Sparking outcry from environmentalist and Indigenous groups, Justin Trudeau took a pro-oil stance and argued for more controversial pipelines to carry Canada’s dirty tar sands oil to coastal ports, in comments at a sustainability conference in Vancouver on Wednesday.
“We want the low-carbon economy that continues to provide good jobs and great opportunities for all Canadians,” said Canada’s Liberal prime minister, as Elizabeth McSheffrey reported in the National Observer. “To get there, we need to make smart strategic investments in clean growth and new infrastructure, but we must also continue to generate wealth from our abundant natural resources to fund this transition to a low-carbon economy.”
However, Green party leader Elizabeth May charged back at the same conference, “If you have an economic strategy for the oilsands that’s premised on high volumes of export on low-value product, you both ship jobs off-shore and drive up greenhouse gases. Those are inconsistent aims.”
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The Global Series 16 conference centers on sustainability and business, describing itself as “North America’s Largest Environmental Business Summit.” All of Canada’s premiers are attending the talks on sustainability and business taking place March 2-3.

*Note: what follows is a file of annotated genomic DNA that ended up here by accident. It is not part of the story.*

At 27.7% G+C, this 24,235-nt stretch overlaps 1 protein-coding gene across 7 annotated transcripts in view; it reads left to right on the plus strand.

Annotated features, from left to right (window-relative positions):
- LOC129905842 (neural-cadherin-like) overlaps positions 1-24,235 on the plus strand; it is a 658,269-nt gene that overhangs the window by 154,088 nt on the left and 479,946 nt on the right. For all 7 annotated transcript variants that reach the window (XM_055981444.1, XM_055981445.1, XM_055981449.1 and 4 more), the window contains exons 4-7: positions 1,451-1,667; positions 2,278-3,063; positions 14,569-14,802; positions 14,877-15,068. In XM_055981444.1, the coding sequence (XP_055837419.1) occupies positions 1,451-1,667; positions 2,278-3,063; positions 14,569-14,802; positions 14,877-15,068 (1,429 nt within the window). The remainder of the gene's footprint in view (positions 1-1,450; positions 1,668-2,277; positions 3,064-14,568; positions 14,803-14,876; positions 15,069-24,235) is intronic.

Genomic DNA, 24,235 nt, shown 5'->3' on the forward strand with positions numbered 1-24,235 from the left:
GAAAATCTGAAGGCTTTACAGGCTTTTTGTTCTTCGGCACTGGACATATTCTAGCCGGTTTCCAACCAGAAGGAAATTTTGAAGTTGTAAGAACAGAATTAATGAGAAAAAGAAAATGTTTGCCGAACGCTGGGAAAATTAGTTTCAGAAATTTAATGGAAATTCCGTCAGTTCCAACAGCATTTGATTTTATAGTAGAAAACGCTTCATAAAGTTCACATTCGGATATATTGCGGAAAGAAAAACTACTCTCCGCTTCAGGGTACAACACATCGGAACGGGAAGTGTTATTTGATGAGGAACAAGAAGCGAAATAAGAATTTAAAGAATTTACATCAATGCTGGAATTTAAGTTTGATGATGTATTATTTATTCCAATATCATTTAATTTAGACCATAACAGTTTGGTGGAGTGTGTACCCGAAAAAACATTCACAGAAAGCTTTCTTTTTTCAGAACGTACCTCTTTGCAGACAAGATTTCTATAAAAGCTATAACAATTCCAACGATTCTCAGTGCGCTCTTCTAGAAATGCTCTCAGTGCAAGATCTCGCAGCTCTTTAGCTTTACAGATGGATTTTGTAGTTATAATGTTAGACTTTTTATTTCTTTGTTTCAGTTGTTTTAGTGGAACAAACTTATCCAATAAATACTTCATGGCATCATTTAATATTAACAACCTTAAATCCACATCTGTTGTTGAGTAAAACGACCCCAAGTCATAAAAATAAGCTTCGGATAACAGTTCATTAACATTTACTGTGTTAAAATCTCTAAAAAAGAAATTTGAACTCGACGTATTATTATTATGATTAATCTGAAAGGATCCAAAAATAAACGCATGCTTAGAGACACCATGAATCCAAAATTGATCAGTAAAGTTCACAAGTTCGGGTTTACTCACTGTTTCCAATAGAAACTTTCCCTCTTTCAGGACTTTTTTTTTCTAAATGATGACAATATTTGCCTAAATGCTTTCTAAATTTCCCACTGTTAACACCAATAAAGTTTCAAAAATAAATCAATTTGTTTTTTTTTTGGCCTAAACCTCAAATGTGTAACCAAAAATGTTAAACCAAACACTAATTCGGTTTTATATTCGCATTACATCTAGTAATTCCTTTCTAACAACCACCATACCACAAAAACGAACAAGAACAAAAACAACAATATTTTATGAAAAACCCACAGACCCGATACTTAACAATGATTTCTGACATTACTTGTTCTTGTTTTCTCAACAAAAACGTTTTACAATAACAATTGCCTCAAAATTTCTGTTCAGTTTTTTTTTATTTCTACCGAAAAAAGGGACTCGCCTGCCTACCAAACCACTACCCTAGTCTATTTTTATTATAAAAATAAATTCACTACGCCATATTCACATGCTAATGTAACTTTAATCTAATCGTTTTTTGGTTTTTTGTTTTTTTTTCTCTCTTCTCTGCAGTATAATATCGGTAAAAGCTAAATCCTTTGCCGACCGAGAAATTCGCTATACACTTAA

In contrast to the prime minister’s attempt to make an economic argument for pipelines, social justice group the Council of Canadians noted that “the average renewable energy investment creates four times as many jobs as the same investment in the fossil fuel economy,” as the group called for more renewable energy jobs on Thursday.
The prime minister’s statements were made only months after he declared “Canada is back, my good friends,” to delegates at the COP21 climate conference in Paris in November, signaling what activists hoped would be a transition to a more sustainable Canada as he signed the historic commitment to keep global warming below 1.5 degrees Celsius.
Trudeau’s party’s campaign was built on the Liberals’ opposition to his pro-oil predecessor Stephen Harper, who heartily supported the nation’s controversial tar sands industry that critics saw as largely responsible for the country’s failure to uphold the terms of previous climate change agreements.
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